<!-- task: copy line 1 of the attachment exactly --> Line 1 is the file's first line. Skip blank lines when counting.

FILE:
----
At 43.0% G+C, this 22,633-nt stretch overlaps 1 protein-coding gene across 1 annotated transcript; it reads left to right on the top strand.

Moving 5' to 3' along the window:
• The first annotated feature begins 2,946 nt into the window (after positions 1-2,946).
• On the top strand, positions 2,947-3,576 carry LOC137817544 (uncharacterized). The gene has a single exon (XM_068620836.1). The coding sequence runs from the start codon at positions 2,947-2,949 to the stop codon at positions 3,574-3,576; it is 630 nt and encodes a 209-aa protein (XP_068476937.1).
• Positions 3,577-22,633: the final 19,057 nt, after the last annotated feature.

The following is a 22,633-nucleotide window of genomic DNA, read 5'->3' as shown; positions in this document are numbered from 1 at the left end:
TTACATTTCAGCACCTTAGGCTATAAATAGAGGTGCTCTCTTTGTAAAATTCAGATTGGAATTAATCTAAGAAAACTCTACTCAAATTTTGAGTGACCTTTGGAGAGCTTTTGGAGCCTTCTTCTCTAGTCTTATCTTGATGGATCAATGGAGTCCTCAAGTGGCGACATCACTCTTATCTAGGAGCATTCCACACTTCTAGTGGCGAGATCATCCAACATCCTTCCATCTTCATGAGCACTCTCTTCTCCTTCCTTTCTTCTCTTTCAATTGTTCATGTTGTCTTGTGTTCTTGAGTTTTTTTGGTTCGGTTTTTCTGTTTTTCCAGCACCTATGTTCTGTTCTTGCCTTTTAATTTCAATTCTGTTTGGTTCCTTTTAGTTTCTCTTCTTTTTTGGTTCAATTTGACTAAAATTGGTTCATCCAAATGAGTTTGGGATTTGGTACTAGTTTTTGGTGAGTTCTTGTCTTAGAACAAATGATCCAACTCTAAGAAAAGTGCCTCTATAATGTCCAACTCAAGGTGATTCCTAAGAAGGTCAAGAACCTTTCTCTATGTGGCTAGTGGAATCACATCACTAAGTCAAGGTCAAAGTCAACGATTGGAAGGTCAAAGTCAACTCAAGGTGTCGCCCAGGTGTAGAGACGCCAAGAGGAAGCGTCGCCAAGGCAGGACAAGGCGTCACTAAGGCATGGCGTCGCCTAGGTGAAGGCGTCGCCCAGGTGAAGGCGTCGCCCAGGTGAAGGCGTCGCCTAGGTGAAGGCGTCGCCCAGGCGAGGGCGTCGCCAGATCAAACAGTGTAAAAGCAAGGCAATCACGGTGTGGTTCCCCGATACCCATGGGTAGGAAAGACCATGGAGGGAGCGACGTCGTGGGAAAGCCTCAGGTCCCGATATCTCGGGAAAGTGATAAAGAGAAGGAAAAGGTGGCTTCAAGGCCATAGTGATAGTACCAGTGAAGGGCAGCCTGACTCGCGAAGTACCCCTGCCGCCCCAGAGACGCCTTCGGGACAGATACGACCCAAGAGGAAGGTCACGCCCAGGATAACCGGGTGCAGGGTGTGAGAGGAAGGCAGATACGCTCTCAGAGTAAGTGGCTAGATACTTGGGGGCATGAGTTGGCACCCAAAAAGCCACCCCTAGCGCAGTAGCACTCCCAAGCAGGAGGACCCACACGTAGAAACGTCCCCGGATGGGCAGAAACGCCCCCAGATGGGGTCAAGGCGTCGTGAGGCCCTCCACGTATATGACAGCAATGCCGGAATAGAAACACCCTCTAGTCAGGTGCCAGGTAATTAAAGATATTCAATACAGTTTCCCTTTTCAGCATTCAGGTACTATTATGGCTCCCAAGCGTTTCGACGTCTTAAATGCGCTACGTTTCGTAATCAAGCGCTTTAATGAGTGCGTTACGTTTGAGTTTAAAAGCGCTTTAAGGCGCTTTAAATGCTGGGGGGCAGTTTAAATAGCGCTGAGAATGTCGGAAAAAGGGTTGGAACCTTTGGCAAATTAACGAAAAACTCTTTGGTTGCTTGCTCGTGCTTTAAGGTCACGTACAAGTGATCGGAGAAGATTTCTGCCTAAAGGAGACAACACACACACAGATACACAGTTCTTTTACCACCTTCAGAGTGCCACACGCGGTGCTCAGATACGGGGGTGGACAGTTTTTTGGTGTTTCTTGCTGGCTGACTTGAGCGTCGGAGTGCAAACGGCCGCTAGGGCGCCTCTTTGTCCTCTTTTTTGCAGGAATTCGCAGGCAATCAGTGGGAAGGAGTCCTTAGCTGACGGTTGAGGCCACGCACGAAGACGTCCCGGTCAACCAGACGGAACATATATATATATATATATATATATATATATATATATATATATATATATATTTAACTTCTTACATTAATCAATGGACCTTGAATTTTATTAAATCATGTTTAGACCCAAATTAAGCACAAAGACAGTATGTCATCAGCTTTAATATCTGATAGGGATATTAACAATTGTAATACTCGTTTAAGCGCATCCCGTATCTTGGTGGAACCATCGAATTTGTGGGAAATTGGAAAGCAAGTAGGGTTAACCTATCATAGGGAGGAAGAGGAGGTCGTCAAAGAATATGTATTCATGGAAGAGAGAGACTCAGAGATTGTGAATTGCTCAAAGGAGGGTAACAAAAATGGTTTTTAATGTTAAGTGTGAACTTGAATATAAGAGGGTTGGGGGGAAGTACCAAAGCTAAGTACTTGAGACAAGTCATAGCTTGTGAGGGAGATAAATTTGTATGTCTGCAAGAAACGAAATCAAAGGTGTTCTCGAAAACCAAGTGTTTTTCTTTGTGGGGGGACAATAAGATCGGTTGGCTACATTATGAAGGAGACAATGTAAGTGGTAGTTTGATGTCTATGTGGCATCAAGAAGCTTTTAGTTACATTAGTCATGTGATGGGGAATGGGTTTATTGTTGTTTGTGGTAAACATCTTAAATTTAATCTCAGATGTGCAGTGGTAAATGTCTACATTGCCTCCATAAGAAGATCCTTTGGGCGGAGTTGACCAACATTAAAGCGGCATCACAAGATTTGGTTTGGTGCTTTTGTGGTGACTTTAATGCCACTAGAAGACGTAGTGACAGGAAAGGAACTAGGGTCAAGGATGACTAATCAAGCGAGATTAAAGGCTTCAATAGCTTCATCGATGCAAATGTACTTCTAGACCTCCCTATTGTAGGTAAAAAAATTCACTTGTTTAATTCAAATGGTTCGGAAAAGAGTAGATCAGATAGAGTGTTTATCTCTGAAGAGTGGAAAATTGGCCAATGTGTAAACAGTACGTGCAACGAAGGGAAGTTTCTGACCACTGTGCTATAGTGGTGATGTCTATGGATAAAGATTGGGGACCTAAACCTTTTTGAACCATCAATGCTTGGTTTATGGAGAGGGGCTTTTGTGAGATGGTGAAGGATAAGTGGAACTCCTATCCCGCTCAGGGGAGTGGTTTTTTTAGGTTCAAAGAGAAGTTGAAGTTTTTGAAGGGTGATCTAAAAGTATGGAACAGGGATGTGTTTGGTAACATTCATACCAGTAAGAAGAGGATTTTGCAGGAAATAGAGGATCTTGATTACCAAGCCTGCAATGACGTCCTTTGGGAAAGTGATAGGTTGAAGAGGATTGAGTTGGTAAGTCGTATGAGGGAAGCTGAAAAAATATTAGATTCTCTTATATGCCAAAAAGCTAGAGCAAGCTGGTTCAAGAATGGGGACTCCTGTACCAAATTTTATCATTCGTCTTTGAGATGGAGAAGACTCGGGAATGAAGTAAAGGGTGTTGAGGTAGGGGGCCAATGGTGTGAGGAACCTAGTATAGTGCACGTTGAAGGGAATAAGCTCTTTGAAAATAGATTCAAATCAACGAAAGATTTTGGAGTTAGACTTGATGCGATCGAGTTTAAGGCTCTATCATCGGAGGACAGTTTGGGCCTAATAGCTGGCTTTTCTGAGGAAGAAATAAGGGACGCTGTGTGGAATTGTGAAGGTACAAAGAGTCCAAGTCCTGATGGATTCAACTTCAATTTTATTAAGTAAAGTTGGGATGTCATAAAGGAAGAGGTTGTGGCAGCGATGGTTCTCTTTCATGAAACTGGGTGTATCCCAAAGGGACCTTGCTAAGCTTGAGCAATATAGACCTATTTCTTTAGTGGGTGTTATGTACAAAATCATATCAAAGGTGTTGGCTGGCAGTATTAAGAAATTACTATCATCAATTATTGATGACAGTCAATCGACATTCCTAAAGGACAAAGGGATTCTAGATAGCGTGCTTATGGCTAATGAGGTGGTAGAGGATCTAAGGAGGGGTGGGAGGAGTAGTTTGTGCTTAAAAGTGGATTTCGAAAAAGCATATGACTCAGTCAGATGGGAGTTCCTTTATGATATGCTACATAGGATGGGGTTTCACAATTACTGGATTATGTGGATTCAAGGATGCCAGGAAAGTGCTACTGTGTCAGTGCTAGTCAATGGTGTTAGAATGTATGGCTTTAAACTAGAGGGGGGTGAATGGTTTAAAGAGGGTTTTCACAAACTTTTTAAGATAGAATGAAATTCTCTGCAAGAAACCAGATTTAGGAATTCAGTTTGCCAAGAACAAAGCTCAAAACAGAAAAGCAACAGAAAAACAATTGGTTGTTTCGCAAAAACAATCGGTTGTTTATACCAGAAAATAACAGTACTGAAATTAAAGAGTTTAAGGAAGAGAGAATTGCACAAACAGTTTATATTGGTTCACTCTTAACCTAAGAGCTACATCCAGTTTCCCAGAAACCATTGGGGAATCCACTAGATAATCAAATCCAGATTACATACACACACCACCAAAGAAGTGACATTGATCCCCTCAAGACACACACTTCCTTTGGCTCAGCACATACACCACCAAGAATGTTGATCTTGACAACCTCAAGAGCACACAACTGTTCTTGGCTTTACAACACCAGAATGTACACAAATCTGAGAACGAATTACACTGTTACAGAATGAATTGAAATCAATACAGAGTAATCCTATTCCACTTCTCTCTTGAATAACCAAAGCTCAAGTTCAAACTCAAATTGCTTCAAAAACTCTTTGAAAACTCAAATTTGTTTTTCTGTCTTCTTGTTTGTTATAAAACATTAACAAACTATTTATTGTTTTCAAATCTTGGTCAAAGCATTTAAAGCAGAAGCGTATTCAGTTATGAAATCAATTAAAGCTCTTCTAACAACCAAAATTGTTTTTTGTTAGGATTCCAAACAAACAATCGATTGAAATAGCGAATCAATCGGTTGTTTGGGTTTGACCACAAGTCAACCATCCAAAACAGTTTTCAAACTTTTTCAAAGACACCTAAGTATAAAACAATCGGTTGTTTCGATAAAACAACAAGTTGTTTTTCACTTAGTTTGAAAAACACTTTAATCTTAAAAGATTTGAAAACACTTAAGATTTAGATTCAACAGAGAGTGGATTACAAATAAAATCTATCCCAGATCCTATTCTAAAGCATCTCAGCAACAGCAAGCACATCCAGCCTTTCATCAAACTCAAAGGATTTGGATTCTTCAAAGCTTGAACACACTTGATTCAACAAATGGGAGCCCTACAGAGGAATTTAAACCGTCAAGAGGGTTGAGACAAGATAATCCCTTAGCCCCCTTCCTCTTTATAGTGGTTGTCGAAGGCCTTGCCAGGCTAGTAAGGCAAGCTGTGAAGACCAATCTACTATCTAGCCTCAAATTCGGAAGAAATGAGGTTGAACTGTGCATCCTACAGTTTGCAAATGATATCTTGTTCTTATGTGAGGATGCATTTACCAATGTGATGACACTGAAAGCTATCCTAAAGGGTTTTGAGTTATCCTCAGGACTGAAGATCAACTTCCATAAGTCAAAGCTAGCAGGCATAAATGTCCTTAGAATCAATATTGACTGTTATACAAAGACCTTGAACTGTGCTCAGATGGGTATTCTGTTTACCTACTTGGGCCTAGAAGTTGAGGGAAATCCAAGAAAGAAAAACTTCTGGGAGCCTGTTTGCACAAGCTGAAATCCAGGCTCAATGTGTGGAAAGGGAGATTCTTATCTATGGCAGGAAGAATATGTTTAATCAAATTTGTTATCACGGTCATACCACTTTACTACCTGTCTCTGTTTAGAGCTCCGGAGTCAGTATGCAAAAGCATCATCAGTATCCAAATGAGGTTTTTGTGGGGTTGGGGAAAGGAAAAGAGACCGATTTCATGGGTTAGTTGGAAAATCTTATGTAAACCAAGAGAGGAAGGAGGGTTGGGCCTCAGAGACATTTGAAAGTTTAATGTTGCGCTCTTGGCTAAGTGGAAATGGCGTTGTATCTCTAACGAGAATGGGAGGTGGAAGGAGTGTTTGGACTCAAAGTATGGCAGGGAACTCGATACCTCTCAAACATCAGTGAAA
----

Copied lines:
At 43.0% G+C, this 22,633-nt stretch overlaps 1 protein-coding gene across 1 annotated transcript; it reads left to right on the top strand.